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November 1927

STUDIES IN STUTTERING: INTRODUCTION

Arch NeurPsych. 1927;18(5):671-672. doi:10.1001/archneurpsyc.1927.02210050003001
Abstract

In the course of a study of certain cases of strephosymbolia1 in 1925, I noted that among my first series of fifteen cases there were three patients who stuttered or who had formerly done so and four others whose speech had a peculiar laboring hesitancy like that of one who has been broken of stuttering. There are a number of instances recorded in the literature of the onset of stuttering when a normally left handed child is coerced into using the right hand for writing and of recovery when the use of the left hand is permitted. One such case of my own series is striking:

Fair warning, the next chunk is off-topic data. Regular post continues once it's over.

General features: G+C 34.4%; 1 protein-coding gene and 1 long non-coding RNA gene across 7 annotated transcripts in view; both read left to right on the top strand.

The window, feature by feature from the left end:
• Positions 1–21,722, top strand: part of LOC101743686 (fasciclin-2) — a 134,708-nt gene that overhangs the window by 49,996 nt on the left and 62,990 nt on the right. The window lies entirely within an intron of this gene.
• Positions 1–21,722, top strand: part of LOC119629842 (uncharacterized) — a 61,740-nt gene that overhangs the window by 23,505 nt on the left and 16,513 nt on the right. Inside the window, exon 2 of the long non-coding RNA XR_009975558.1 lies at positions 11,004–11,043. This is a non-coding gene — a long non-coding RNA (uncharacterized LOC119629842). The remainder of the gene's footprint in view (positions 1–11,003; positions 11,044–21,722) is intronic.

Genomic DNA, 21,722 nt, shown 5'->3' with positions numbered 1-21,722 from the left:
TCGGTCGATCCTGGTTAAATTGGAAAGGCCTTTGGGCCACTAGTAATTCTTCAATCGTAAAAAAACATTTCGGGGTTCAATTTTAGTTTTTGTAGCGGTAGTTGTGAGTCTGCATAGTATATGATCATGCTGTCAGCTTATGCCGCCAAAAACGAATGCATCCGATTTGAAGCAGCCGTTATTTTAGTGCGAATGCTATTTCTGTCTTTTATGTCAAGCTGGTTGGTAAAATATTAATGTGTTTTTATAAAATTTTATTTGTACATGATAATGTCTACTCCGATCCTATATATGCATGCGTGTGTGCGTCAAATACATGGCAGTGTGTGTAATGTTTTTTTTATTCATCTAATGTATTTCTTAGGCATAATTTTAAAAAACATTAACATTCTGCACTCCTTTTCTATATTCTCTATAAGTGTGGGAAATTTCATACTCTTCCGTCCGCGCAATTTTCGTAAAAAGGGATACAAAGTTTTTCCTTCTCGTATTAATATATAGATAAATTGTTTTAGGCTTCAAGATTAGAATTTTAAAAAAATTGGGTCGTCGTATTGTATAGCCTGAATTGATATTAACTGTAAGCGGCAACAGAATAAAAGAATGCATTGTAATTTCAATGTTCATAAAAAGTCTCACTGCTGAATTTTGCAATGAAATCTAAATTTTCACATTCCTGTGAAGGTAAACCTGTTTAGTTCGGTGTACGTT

A college student, aged 18, who was naturally left handed and who had been permitted to use the left hand in writing during his first two years in school, was required by the teacher in the third grade to shift to the right

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